The 2019-20 Blue Jackets season is barely a week old.
Are we having fun yet?
I don’t know what you expected coming into the season, but for me, it’s this. As in everything we’ve seen through this 2-3-0 start. And though we’re only five games in, the range of dynamics that feature some good, bad, and ugly are what you can expect when you consider the Blue Jackets have the youngest roster (25.7) in the entire NHL as of opening night.
Then you throw in three players who made their NHL debut this season alone, and five on the roster in the calendar year going back to April. That’s a lot of youthful promise mixed with growing pains.
I’ve made it no secret that the goaltending was my biggest question mark and wild card. And so far, it might be too early to say anything would necessarily alleviate that concern. But I’m not really worried over the long haul. From a macro outlook, I believe that Elvis Merzlikins can make the necessary adjustments to acclimate himself to the NHL, North America, the size of the ice, facing the world’s best players every night, and the tricky angles he’ll continue to navigate against. At least, all of those concerns as it pertains to Merzlikins are valid and must be taken into consideration before casting any kind of affirmation one way or the other.
It sounds like his relationship, by all accounts throughout training camp, is going swimmingly with former NHL veteran and Blue Jackets goaltender coach Manny Legace. Listen to Bob McElligott’s Friday chat with Legace on the CBJ in 30 podcast, in which Legace dives into how he helps Merzlikins with the mental state of adjusting into the NHL.
Fresh off an impressive win against the Hurricanes, we’re seeing the flashes that Joonas Korpisalo has within him, and so far, he’s the clearcut number one goaltender to this point.
Others might concern themselves more with the offense or special teams, and those are valid as always. But seeing what the ‘young guys’ can do is part of what I was looking forward to. I won’t promise they will supplement the amount of scoring, both in numbers and range of dynamics, lost in terms of who left via free agency, but we’ll see the glimpses and hopefully the full-on emergence and breakout of these impact players.
Guys such as Alexandre Texier will continue to refine and find the back of the net. Oliver Bjorkstrand looks to be continuing his evolution, including creating and finishing his own goal last night.
Gustav Nyquist is a solid veteran, who hopefully flourishes, and sooner than Riley Nash last season. (Well, he’s already got one more point to this juncture than Nash a year ago).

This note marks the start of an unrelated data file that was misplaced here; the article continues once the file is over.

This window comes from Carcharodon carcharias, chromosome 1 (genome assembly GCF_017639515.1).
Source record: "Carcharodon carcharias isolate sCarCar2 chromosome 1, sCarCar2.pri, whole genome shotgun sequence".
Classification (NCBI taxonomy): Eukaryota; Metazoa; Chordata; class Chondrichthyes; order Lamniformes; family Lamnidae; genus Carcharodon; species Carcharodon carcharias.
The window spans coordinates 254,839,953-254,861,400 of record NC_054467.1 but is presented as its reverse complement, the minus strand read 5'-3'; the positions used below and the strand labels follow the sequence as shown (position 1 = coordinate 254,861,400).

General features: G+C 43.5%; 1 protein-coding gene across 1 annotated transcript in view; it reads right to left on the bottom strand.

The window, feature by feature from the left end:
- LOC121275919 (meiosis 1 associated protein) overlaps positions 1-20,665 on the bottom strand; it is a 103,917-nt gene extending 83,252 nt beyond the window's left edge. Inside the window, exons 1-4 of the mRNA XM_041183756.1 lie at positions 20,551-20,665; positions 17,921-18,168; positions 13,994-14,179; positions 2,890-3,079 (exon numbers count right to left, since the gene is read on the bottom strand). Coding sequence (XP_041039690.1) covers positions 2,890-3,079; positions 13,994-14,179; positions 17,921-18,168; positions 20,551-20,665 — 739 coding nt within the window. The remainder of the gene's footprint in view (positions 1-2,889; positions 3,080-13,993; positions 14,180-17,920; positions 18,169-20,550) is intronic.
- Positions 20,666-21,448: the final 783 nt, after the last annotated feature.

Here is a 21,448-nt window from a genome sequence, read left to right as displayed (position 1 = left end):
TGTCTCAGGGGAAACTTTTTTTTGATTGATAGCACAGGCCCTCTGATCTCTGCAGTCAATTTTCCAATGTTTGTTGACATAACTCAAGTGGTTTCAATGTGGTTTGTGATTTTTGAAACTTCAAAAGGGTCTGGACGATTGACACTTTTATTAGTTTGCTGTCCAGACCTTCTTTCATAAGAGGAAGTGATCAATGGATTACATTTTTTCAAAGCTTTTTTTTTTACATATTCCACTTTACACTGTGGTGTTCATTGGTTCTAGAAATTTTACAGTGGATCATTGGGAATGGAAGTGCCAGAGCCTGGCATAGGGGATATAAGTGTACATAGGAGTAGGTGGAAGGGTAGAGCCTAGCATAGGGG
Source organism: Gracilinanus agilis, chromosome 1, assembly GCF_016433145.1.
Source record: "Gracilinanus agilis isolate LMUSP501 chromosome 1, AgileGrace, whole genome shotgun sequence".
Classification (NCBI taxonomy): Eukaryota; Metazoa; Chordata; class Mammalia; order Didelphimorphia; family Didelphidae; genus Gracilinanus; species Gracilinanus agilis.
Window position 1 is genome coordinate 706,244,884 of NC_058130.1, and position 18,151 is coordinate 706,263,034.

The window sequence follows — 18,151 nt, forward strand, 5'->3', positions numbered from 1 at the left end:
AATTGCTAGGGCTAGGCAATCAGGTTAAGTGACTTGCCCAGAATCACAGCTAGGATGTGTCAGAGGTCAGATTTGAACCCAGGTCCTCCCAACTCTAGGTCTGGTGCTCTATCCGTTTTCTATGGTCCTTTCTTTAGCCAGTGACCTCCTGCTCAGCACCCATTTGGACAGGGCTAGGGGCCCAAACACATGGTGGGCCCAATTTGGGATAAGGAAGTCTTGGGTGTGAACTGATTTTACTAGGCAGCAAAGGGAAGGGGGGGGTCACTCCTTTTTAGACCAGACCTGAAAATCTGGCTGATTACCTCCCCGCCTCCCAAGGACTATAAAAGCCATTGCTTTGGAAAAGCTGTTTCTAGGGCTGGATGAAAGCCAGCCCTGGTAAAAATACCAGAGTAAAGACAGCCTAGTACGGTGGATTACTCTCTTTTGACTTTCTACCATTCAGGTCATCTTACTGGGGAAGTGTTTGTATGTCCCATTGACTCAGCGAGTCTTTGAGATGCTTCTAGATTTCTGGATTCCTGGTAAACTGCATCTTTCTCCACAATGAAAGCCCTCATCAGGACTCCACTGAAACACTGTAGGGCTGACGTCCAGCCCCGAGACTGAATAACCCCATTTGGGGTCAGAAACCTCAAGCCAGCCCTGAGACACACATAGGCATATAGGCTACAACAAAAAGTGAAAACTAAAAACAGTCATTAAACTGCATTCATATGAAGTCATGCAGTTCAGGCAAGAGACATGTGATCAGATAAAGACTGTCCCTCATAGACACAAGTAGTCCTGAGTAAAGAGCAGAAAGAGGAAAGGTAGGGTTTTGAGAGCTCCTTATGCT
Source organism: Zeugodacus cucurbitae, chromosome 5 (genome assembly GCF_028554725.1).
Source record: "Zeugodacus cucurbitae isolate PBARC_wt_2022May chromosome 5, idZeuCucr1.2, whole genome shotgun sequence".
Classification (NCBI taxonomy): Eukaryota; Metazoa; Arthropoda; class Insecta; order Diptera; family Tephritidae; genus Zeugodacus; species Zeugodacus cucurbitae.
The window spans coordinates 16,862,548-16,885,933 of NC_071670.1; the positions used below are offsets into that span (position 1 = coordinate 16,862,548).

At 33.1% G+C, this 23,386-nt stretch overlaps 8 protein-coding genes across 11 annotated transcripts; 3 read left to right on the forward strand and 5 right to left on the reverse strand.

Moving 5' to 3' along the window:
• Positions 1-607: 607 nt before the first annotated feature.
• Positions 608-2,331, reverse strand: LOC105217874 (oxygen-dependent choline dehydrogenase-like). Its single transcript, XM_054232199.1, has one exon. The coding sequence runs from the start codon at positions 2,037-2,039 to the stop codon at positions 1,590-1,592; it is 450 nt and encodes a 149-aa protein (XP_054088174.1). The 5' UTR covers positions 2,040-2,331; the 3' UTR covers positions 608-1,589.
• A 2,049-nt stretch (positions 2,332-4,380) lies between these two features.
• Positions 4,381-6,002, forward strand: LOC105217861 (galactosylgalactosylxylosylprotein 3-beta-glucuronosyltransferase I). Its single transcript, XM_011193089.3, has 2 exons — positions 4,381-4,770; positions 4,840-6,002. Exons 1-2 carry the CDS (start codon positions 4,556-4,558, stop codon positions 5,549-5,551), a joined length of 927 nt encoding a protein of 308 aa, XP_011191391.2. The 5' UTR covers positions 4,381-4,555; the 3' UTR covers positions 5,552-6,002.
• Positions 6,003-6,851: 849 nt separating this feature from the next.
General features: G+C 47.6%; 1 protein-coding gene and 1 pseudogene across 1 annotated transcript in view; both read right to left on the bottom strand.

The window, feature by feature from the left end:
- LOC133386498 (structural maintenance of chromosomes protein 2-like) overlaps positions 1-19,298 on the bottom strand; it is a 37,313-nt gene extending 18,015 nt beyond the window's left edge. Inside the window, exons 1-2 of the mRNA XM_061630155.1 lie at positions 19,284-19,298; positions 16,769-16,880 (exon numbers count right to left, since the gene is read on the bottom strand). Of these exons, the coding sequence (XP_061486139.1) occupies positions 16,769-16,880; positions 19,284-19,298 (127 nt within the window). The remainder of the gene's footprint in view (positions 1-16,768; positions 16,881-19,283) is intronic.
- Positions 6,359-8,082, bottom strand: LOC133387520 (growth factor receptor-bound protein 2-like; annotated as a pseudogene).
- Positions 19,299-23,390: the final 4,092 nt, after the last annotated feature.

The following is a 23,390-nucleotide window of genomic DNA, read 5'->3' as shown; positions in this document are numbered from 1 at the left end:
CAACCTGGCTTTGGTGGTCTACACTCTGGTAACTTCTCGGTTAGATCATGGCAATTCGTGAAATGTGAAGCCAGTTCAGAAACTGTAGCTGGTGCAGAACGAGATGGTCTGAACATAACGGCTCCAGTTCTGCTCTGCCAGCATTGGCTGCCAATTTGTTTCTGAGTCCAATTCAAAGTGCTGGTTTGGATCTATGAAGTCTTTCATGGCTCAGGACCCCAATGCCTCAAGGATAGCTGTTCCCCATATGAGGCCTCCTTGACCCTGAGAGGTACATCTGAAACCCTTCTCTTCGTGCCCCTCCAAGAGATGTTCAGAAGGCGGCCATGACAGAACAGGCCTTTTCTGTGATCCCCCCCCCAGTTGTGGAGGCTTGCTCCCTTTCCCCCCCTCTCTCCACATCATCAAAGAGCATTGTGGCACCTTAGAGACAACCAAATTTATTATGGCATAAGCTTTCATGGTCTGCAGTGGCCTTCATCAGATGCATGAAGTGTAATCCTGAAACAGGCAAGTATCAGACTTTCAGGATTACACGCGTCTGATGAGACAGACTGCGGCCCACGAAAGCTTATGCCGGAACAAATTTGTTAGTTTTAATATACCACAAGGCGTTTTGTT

I think the penalty kill will be alright, but it did start off allowing five power play goals to the Maple Leafs, Penguins, and Sabres — three of the top 16 power play units with Buffalo ranked first.
It’s the power play that I’m hoping will actually, finally, take shape. The first power play of the season against Toronto was sloppy and disorganized. But they did convert on a later opportunity, directly off a face-off won by Nick Foligno three seconds into it, with Atkinson scoring one of his two goals of the young season.
Against the Penguins it improved a little more, with five shots on their lone chance of the game, and a little more presence in the offensive zone. Their opportunities against Buffalo were among the best so far, again, with a goal coming 10 seconds in, directly off another face-off, and again, Atkinson burying the goal. The last opportunity of that game was the best, with six shots and a second goal after sustained offensive zone pressure.
Against the Ducks, however, the power play — and the rest of the overall play — reverted back to sloppiness, with two shots on three power play chances, including a short-handed goal by Anaheim. Against then-undefeated Carolina, the Blue Jackets were 0-for-3, but again, showed a little more promise on their third opportunity in which that sequence saw them generate four shots with sustained pressure and moving the puck.
It was enough to inspire this gem of a tweet.
Sometimes the PP looks like a PP. There’s just no Reimer reason #CBJ— William Chase (@WillChase_) October 13, 2019
One thing that’s sure to help teams across the league are the new face-off rules this season, in which teams have the option of which circle the draw will be. This should certainly help the Columbus power play in working their strong side, such as how the Jackets have converted on a couple of their opportunities so far.
The test remains to see if the Jackets can continue to improve when chasing the puck and having to reload up through the neutral zone because that’s still a hit or miss hot mess.
I set my expectations accordingly over the summer when contemplating this season. I did pick them to be over the projected point total of 84.5 points, explicitly setting them at 87 and fifth in the division. That might not be enough to make the playoffs but I will take near 90 points in a transition year.
As The Columbus Dispatch’s Brian Hedger wrote recently, patience is a key for Tortorella and the Blue Jackets this season, and that word reverberates during the game telecasts and in one-on-one interviews with players and coaches. It sounds simple but it’s a vital reminder as part of a young maturation process plays out, and that subtle eight-letter word is going to remain a constant theme as the season rolls on.